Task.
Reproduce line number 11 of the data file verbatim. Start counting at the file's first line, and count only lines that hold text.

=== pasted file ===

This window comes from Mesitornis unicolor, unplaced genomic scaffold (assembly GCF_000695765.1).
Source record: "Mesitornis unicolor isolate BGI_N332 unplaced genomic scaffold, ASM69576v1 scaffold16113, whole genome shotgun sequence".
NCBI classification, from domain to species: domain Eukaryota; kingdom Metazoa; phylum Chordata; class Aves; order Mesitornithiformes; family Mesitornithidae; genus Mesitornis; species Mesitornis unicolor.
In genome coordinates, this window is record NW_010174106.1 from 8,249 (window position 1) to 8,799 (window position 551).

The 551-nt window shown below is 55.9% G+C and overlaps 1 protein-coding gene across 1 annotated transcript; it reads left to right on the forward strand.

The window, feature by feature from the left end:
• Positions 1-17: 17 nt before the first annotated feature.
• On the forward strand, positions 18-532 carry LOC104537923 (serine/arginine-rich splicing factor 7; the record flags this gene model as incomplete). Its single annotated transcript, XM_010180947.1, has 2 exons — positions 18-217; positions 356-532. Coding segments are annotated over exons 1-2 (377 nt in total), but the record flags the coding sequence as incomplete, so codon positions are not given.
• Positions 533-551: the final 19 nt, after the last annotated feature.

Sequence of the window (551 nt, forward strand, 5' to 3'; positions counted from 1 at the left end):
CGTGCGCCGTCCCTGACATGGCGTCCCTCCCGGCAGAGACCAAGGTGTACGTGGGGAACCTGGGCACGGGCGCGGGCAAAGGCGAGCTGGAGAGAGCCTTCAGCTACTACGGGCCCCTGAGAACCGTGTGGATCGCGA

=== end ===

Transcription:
CGTGCGCCGTCCCTGACATGGCGTCCCTCCCGGCAGAGACCAAGGTGTACGTGGGGAACCTGGGCACGGGCGCGGGCAAAGGCGAGCTGGAGAGAGCCTTCAGCTACTACGGGCCCCTGAGAACCGTGTGGATCGCGA